With the talent gap in mind, though, it will be important for the Bulls to come out with high energy. The Warriors will likely take the contest lightly in the first half, so starting off strong reflects well on the coaching staff and starters. Stay within 10 points by the half, and that's considered a massive triumph. 

2. Lauri Markkanen vs. Draymond Green? Assuming the Dubs start out with Green on Markkanen, this will be rookie's biggest test of the season. Green is an elite defender, capable of wrecking gameplans from the tip. He's physical, quick and athletic. 

Markkanen is coming off two duds on the West Coast trip, but his aggressiveness hasn't wavered. It'll be important for him to continue to attack even with the reigning Defensive Player of the Year hounding him. 

3. Steph, KD and Klay doin' work. The Bulls offense hasn't exactly been a thing of beauty through the first 16 games. Their offensive rating is a brutal 94.4, ranked last in the NBA. Golden State, on the other hand, sits at the top with a rating of 113.1. 

Take some time to admire the skills of Steph Curry, Kevin Durant and Klay Thompson because when it comes to working cohesively on offense, they've set the gold standard. 

What Chicago sports fans should be thankful for

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USA TODAY

What Chicago sports fans should be thankful for

Families gather and people talk about things they are thankful for on Thanksgiving, but what are Chicago sports fans happy for now?

Raised expectations on the North Side

Got to be thankful that a “disappointing” season is winning the division and losing in the NLCS. The expectations have skyrocketed, and that’s thanks to a ridiculous nucleus of bats and a steady front office. Not many clubs can say that. Also, though, it’s important to be appreciative of the Wrigley bar stretch. They may charge $8 for a Miller Lite, but it’s always a damn good party.

Javy tags, too. Don't forget Javy tags.

Rebuild sparking hope in White Sox fans

Where to begin? Obviously, be thankful for the plethora of young talent that will soon take over the South Side. Be thankful for Avi Time (while you still can). Be thankful that taking your friends or family to a game won’t cause you to take out a second mortgage. Be thankful for the 2020 World Series and, of course, 2020 MVP Eloy Jimenez. But most importantly, be thankful that Rick Hahn’s phone stays buzzing.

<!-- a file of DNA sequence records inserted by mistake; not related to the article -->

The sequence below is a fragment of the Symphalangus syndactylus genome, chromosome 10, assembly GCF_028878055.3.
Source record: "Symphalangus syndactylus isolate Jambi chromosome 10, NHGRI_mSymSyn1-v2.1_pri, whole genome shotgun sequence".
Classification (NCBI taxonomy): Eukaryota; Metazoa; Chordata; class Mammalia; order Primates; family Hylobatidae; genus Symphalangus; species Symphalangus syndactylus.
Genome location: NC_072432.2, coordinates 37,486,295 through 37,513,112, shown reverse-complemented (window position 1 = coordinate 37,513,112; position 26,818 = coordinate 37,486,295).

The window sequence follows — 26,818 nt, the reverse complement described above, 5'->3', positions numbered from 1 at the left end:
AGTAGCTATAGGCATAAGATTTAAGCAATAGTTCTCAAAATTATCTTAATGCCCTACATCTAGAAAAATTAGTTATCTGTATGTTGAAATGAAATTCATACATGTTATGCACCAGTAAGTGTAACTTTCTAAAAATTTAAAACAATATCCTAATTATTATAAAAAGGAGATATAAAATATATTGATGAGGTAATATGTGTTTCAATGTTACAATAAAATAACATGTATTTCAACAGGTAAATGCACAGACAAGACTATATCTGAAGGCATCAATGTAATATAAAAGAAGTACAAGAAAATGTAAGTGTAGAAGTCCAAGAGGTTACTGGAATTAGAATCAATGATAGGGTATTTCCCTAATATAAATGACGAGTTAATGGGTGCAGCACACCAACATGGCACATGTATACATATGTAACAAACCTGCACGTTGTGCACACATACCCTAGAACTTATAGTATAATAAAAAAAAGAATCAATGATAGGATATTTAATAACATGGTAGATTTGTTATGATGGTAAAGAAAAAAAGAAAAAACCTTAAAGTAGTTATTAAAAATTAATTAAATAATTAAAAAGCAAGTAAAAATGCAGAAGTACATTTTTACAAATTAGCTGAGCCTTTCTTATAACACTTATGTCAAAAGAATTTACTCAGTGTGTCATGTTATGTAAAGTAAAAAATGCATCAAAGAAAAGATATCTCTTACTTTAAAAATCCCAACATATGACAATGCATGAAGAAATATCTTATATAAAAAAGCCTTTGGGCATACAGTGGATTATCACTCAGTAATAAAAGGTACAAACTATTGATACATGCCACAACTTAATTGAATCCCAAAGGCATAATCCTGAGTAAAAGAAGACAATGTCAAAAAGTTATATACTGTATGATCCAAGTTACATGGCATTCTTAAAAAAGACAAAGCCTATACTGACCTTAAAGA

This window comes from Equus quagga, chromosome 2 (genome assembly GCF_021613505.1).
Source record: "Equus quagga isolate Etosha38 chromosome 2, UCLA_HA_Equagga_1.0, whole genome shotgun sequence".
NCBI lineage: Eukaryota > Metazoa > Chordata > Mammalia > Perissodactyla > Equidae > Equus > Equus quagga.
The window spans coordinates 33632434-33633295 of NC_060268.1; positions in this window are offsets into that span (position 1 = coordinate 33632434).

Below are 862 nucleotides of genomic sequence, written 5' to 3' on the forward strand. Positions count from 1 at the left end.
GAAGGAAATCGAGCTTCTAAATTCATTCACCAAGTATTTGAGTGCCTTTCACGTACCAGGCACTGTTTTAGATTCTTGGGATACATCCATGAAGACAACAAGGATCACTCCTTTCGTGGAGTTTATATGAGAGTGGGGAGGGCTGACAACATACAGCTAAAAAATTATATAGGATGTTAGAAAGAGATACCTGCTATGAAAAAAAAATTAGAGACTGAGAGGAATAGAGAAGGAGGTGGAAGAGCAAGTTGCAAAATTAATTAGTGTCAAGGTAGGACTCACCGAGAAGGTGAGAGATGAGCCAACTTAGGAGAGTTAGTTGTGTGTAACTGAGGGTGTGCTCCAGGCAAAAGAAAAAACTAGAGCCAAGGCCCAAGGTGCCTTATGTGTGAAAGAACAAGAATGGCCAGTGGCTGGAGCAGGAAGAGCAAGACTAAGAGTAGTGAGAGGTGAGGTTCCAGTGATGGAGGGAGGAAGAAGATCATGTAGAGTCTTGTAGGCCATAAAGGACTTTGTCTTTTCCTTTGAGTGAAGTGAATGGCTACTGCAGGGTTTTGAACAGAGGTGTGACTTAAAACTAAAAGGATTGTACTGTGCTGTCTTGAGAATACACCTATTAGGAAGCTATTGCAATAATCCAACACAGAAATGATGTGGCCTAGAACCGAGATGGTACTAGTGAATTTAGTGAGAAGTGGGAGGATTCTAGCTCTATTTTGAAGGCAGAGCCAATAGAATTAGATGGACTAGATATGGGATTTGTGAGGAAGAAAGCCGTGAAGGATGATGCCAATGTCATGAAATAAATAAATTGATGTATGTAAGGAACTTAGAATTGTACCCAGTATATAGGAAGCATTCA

Eddie O back in the booth for the Blackhawks

The Blackhawks are having a rough start to the season, but at least Eddie Olczyk is back in the booth. The longtime Blackhawks broadcaster returned to the booth on Oct. 18 after missing time while undergoing chemotherapy treatments for colon cancer.

With some of the key names from the Blackhawks’ title runs either leaving or being unable to play this season (in the case of Marian Hossa), Blackhawks fans are probably thankful to see a familiar face and hear a familiar voice during games.

Lauri Markkanen leading the Bulls rebuild

OK, there’s not much to be thankful for about the current Bulls team. At 3-13, the Bulls are tied for the fewest wins in the NBA (maybe in the long-term that’s something to be thankful for as well). However, Zach LaVine’s pending debut after his eventual return from injury should help create some excitement.

The thing Bulls fans really should be thankful for this year is the play of rookie Lauri Markkanen. The 20-year-old leads the team in scoring (14.6 points per game) and rebounds (8.3 per game) while shooting at a high percentage (34.2 percent on threes and 50.6 percent on twos). It’s only the beginning of the Bulls’ rebuild, but Markkanen is a good start.

Mitchapalooza

If a few things broke the Bears’ way, Chicagoans could have been grateful that the team was finally out of the cellar. Instead, we’ll settle for the fact that there seems to be some building blocks already in place. Mitchell Trubisky, Tarik Cohen, Leonard Floyd and Akiem Hicks seem to fit that category. Also, some may be thankful that this is likely John Fox’s last season at the helm.

Fire ending a playoff drought

After finishing dead last in MLS in 2015 and 2016, the Fire were one of the most improved teams in the league in 2017. After posting the third best record in the league, the Fire made a first playoff appearance since 2012.

The playoff run didn’t last long with the Fire losing a play-in game at home, but the arrival of Bastian Schweinsteiger and the league’s leading goal-scorer, Nemanja Nikolic, helped fill the stadium with six sellouts and gave Fire fans something to cheer for.